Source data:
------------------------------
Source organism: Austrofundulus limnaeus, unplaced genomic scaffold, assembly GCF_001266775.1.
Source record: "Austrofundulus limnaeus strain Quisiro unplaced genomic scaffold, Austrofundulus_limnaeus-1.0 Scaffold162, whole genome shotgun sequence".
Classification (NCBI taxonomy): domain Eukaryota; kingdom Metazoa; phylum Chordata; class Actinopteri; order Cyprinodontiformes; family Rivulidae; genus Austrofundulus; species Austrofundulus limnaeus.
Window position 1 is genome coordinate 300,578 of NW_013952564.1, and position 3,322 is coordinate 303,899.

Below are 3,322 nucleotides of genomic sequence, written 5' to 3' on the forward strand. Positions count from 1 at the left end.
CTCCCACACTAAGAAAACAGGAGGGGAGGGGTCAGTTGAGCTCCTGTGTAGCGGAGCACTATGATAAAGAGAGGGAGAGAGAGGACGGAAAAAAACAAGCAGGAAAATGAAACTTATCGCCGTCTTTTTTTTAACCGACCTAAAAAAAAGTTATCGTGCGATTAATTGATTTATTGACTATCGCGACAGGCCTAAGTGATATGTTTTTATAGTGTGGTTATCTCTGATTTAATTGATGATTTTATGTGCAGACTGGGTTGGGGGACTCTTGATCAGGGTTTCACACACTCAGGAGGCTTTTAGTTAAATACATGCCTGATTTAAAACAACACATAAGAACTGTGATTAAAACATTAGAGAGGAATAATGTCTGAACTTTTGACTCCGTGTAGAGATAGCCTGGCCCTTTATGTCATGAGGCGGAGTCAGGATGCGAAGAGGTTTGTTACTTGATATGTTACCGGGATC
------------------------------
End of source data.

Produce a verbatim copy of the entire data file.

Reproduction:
Source organism: Austrofundulus limnaeus, unplaced genomic scaffold, assembly GCF_001266775.1.
Source record: "Austrofundulus limnaeus strain Quisiro unplaced genomic scaffold, Austrofundulus_limnaeus-1.0 Scaffold162, whole genome shotgun sequence".
Classification (NCBI taxonomy): domain Eukaryota; kingdom Metazoa; phylum Chordata; class Actinopteri; order Cyprinodontiformes; family Rivulidae; genus Austrofundulus; species Austrofundulus limnaeus.
Window position 1 is genome coordinate 300,578 of NW_013952564.1, and position 3,322 is coordinate 303,899.

Below are 3,322 nucleotides of genomic sequence, written 5' to 3' on the forward strand. Positions count from 1 at the left end.
CTCCCACACTAAGAAAACAGGAGGGGAGGGGTCAGTTGAGCTCCTGTGTAGCGGAGCACTATGATAAAGAGAGGGAGAGAGAGGACGGAAAAAAACAAGCAGGAAAATGAAACTTATCGCCGTCTTTTTTTTAACCGACCTAAAAAAAAGTTATCGTGCGATTAATTGATTTATTGACTATCGCGACAGGCCTAAGTGATATGTTTTTATAGTGTGGTTATCTCTGATTTAATTGATGATTTTATGTGCAGACTGGGTTGGGGGACTCTTGATCAGGGTTTCACACACTCAGGAGGCTTTTAGTTAAATACATGCCTGATTTAAAACAACACATAAGAACTGTGATTAAAACATTAGAGAGGAATAATGTCTGAACTTTTGACTCCGTGTAGAGATAGCCTGGCCCTTTATGTCATGAGGCGGAGTCAGGATGCGAAGAGGTTTGTTACTTGATATGTTACCGGGATC